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Once your infant's appetite increases drastically as they grow, you might start thinking about starting solids for babies. At about six months of age, your baby needs more nutrition than breastmilk or formula milk can give them. Introducing the right solid foods to your baby’s diet at this time can fulfil your baby’s nutrition needs and help in their development. This process is known as weaning.
As a parent, you may be excited that your baby has begun this new phase of eating solid foods, but you may also be concerned about when, how, and what type of food you should feed your baby. Here are some answers to the majority of your concerns starting solids for babies.
When introducing solid foods to baby, introduce only one new single-ingredient food at a time (about every 5 days). Once your baby has accepted and become accustomed to these foods, you can gradually introduce new flavours and progress to mashed foods.
Your baby can progress to foods with a lumpy or slightly chewy texture in a matter of weeks to encourage chewing. At around 7 or 8 months old, a small amount of salt can be added to the baby's first food.
Babies begin to show signs of readiness to eat with their own hands around 9 months of age. As you bring the spoon to their mouth, they may try to grab the spoon or the food. This is an excellent way to determine that your infant is eager to be independent!
This is the right time to give your baby a wide variety of finger foods to entice him/her into trying new tastes and textures. Finger foods are foods that your baby can easily grasp and eat with their own hand. They teach your baby to self-feed and improve hand-eye coordination. Cheese cubes; cooked foods such as pasta, chapati, and potato; soft-cooked vegetables or fruits such as carrot, apple, and banana; hard-boiled eggs; and meat without bones are some solid food examples your baby may enjoy.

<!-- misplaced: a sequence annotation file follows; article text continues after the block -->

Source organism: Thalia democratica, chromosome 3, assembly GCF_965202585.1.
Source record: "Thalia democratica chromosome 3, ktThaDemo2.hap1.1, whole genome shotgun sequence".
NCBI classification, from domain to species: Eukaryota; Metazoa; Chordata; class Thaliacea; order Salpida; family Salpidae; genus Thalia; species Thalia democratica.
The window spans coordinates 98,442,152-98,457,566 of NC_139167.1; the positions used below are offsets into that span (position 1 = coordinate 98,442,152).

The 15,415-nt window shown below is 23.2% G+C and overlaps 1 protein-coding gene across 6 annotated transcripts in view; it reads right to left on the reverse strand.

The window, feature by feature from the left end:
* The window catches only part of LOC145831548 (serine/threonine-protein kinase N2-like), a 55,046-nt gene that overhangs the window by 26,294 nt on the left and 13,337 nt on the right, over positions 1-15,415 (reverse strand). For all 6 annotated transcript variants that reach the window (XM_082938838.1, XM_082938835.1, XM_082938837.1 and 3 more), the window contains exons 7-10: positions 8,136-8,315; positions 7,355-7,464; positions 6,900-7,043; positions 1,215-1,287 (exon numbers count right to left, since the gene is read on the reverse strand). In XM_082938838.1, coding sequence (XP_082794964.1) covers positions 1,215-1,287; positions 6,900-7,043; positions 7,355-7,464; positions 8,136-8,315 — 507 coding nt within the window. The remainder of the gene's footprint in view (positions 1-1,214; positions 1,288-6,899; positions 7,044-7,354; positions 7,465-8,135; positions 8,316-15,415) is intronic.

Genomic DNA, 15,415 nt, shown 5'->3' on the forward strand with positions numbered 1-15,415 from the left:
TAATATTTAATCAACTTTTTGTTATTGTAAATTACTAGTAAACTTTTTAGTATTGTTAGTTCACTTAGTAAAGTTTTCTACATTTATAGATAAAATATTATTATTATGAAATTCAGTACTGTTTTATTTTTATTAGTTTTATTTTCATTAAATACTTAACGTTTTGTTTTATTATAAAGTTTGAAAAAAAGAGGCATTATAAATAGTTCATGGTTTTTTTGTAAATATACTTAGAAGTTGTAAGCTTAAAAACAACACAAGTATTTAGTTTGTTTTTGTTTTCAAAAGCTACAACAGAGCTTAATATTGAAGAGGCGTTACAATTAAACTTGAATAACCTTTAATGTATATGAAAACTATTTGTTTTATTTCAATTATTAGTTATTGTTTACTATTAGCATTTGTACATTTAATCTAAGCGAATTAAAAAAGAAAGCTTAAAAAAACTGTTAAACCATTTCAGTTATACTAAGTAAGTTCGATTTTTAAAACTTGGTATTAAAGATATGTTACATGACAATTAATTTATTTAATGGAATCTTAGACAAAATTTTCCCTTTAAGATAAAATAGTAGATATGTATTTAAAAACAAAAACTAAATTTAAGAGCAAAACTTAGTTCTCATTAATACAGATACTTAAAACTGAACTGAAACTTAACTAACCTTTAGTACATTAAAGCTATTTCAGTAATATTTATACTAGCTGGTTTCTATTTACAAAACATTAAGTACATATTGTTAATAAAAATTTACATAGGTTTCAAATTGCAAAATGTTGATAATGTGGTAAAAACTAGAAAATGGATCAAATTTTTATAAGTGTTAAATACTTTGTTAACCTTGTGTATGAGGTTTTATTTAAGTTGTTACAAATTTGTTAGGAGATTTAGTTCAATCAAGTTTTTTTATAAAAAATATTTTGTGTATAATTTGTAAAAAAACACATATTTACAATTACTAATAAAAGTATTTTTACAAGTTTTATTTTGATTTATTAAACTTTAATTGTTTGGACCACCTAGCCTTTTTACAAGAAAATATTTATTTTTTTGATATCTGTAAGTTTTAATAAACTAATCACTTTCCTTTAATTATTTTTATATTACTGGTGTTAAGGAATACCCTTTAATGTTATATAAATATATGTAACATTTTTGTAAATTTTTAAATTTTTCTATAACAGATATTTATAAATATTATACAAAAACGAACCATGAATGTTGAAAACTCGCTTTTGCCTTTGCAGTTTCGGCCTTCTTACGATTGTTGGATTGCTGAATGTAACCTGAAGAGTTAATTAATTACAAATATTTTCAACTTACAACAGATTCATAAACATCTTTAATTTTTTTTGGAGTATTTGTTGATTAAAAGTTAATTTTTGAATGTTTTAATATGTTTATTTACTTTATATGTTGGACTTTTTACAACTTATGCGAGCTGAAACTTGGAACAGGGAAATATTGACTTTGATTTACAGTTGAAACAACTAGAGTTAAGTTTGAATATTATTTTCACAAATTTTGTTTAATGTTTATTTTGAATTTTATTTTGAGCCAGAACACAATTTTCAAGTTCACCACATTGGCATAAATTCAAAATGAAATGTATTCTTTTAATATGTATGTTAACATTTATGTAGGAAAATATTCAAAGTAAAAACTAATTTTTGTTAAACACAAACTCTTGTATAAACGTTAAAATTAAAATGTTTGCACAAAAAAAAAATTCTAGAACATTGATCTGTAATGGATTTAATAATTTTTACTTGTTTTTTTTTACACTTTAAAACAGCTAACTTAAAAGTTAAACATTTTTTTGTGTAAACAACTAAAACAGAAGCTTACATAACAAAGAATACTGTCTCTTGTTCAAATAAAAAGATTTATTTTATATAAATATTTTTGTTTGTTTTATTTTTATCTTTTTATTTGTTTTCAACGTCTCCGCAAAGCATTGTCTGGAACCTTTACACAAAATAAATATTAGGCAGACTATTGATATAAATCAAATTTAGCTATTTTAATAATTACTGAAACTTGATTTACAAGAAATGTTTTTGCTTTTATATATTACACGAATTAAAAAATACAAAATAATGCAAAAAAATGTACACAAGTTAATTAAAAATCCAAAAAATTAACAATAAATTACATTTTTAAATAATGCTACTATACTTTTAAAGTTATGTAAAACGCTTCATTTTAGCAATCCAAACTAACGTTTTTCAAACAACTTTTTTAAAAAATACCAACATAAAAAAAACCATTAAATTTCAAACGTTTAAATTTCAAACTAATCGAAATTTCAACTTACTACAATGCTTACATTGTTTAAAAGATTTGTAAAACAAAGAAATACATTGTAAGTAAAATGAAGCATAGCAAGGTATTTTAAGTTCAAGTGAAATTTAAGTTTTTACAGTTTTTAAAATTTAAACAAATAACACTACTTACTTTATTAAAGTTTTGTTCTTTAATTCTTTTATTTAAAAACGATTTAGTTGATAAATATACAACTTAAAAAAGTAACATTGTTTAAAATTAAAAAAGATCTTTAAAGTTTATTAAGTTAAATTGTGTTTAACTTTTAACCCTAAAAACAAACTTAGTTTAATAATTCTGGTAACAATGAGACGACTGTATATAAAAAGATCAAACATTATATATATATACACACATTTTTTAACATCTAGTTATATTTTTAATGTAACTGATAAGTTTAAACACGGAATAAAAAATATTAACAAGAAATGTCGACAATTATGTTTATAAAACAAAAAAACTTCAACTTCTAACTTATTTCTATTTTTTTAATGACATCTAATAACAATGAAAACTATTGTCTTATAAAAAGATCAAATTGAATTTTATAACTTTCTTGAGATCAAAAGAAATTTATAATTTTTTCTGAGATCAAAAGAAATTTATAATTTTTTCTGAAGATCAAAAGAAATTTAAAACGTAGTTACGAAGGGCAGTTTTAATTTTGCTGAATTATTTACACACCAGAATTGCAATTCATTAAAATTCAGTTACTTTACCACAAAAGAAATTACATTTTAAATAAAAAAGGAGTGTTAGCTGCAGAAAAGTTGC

You can start with a teaspoon of food when you first introduce solid foods to your baby, gradually increase it to a tablespoon and then to a small cup.
The World Health Organization (WHO) recommends starting with two to three meals per day for babies aged 6 to 8 months and increasing to three to four meals per day with one or two additional snacks if needed between the ages of 9 and 23 months.
Prevent infections by ensuring that the food and water you give your baby is not contaminated.
Weaning your baby is essential because breastmilk alone cannot meet your baby's nutritional needs. As solid foods are introduced into your little one's diet, their poop will become harder and firmer, with odour changes and the appearance of some undigested food. Your baby may pass loose stools at times due to new foods. You can use fortified foods or vitamin supplements if you believe your baby is not getting enough nutrients from homemade weaning foods.
If you have any questions about your baby's diet, contact your paediatrician or a nutritionist.